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That's something that I always think whenever I'm reviewing a contract.

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So, when you're looking at a contract that you're going to use, if you're the coach or the service provider that's sending out this contract, you want to know

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Because what if something happens to you, right?

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What if you don't like working with the client?

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You know, there are a number of different scenarios that could come up.

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How can you get out of it?

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So, usually there's a term and a termination section or sections, and in those sections you would describe how something could be terminated without breaching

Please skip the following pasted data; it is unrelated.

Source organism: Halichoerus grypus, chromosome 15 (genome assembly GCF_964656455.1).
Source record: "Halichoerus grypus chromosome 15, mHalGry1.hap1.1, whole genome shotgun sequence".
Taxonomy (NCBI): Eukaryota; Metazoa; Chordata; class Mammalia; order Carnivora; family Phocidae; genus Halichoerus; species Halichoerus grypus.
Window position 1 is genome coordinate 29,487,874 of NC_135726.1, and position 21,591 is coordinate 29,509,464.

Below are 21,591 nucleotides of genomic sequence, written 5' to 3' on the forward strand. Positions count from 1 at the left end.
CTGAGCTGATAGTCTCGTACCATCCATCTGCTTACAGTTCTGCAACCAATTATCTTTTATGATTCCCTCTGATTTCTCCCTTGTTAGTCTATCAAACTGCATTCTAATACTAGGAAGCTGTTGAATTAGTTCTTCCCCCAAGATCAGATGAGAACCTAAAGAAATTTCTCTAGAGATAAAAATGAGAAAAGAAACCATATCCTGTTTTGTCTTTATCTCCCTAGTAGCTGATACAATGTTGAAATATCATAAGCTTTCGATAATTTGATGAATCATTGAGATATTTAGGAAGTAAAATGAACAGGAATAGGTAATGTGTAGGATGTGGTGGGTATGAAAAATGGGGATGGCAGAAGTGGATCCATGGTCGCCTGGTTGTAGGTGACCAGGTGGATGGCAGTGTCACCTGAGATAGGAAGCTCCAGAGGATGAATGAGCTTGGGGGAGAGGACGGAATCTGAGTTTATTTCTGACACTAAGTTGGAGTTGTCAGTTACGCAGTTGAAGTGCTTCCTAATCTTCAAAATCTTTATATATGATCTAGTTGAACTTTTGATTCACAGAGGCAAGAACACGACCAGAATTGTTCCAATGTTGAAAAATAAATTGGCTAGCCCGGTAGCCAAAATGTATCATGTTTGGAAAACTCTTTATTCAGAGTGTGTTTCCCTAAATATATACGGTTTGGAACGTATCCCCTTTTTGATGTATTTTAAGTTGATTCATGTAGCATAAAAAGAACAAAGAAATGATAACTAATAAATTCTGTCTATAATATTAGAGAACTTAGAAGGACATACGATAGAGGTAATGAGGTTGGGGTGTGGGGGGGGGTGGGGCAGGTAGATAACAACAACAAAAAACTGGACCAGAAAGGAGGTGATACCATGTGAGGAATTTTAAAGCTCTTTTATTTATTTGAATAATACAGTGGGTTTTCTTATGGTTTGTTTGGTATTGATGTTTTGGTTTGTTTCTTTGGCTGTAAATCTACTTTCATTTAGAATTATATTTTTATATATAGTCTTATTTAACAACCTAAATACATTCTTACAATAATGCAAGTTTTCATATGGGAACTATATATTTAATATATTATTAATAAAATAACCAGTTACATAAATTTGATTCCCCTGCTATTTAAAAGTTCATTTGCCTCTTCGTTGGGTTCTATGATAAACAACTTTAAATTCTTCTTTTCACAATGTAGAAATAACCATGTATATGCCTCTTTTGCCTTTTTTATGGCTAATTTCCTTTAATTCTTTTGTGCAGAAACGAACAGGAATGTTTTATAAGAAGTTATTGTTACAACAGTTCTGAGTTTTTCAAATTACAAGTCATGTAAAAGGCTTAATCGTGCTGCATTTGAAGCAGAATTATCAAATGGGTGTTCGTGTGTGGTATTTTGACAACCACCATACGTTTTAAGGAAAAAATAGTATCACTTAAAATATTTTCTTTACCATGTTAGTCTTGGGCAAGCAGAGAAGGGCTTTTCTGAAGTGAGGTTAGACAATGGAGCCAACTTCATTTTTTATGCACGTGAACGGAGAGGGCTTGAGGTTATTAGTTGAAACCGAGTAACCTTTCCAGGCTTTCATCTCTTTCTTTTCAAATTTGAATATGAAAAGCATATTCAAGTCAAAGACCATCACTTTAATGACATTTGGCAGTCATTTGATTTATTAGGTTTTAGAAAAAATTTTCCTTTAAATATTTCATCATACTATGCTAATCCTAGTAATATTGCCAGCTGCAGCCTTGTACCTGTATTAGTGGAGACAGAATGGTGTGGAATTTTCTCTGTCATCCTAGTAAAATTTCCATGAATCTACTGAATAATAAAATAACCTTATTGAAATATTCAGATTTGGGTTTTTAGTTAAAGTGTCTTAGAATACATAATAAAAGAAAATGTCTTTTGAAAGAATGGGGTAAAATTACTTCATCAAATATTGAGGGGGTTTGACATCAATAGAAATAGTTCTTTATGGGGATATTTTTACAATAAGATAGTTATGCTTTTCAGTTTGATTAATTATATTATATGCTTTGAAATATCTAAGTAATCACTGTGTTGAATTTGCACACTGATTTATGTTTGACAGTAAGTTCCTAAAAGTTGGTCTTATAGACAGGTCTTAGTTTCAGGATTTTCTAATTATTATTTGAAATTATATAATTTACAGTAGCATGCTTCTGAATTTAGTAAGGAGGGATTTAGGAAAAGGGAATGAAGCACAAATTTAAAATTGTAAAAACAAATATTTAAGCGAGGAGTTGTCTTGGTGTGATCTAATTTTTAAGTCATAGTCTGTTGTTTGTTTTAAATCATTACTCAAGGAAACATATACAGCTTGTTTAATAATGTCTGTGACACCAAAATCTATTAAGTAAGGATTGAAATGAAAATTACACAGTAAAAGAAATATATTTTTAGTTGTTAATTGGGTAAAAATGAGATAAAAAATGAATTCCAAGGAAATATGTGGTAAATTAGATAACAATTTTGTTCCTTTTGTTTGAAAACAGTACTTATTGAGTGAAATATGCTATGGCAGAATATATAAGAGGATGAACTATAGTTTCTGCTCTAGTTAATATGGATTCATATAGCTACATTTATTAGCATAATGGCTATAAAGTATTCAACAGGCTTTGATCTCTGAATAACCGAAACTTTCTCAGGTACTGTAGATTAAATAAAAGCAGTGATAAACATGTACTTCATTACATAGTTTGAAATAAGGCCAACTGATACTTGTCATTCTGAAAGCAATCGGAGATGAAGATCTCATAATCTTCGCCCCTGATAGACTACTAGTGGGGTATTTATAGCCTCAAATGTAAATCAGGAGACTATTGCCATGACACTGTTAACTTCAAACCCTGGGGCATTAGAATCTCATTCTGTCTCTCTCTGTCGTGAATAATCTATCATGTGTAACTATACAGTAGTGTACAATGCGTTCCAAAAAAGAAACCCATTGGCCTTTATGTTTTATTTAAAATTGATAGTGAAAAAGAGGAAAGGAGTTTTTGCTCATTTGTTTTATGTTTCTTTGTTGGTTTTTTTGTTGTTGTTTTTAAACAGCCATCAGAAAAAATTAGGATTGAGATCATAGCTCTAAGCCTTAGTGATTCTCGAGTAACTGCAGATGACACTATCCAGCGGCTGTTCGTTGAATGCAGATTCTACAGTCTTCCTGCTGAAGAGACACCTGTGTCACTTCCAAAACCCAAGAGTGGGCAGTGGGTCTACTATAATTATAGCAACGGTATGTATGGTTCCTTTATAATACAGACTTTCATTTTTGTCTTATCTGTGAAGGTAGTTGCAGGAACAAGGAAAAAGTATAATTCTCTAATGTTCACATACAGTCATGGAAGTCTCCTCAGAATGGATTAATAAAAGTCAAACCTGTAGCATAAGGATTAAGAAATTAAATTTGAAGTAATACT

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contract. So, for example, you may be, at any time, you can terminate the contract if for some reason you're unable to fulfill the contract, and you

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would say that in the termination section, and of course, you wouldn't charge the client for anything, any part of the service that wasn't already delivered

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Whereas with your client sometimes, you might want to be more specific about how they can or cannot cancel this contract.

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Most of the time, you don't want them to be able to cancel it.

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And so, you would have to be really clear on how they can or cannot get out of this contract and what happens if they terminate early against that contract.

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You would want to clearly state that it's breach of contract and that breach of contract means that, you know, immediate payment is due for the entirety and all